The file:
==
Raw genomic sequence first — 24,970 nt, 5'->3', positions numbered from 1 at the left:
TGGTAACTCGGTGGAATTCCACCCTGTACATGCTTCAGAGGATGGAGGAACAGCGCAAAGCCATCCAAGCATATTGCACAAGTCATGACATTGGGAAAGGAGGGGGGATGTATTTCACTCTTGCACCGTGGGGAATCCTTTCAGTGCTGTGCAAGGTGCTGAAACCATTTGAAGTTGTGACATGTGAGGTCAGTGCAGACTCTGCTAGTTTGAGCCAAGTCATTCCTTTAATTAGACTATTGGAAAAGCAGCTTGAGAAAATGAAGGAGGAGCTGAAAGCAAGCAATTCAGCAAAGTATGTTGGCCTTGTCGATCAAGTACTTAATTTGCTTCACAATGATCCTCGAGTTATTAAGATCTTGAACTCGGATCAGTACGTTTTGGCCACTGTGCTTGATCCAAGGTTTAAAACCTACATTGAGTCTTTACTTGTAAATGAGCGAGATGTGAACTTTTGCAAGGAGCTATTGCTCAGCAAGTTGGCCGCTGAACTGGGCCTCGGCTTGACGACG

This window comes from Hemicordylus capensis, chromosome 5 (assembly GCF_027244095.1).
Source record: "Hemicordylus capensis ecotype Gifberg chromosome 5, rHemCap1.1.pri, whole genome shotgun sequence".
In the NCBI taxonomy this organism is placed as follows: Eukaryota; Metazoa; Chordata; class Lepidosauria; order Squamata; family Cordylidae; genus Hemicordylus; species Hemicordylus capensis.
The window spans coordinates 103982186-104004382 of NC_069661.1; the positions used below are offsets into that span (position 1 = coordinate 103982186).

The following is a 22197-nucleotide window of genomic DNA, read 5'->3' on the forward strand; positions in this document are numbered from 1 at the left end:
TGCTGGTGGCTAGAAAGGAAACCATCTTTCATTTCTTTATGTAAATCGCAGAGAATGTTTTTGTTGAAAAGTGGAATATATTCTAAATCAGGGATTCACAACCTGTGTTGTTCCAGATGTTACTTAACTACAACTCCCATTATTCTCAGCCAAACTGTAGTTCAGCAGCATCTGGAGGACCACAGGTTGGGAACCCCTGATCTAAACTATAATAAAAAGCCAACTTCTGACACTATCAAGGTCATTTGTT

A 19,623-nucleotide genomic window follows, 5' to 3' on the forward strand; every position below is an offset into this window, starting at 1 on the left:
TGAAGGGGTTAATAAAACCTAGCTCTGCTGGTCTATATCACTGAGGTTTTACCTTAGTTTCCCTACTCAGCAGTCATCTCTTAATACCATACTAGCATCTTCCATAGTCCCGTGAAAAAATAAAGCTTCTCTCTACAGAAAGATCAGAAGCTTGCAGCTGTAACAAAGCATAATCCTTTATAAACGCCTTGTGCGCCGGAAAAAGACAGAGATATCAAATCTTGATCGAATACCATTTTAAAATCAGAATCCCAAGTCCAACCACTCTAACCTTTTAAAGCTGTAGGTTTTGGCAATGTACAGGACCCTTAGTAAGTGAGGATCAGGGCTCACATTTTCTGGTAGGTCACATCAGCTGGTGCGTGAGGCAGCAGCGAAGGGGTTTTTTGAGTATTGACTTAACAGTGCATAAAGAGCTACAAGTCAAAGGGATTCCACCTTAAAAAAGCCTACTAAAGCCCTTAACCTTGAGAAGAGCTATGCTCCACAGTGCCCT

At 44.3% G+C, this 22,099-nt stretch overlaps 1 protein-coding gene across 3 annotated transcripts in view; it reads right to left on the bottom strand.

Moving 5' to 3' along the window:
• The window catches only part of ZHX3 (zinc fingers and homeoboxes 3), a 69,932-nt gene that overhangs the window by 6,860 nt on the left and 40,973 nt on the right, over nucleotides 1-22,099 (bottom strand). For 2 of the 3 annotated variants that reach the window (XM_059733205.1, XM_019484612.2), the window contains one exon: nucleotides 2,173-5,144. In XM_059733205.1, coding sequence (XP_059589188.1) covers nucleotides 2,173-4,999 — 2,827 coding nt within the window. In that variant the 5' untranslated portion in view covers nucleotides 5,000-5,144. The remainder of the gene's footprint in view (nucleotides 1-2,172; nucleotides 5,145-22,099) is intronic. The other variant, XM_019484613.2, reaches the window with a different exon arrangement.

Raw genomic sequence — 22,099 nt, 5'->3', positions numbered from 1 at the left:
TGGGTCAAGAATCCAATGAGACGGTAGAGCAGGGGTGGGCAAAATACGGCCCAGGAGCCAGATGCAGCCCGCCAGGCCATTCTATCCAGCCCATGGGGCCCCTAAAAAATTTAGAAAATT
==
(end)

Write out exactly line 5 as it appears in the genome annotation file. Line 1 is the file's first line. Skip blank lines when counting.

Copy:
In the NCBI taxonomy this organism is placed as follows: Eukaryota; Metazoa; Chordata; class Lepidosauria; order Squamata; family Cordylidae; genus Hemicordylus; species Hemicordylus capensis.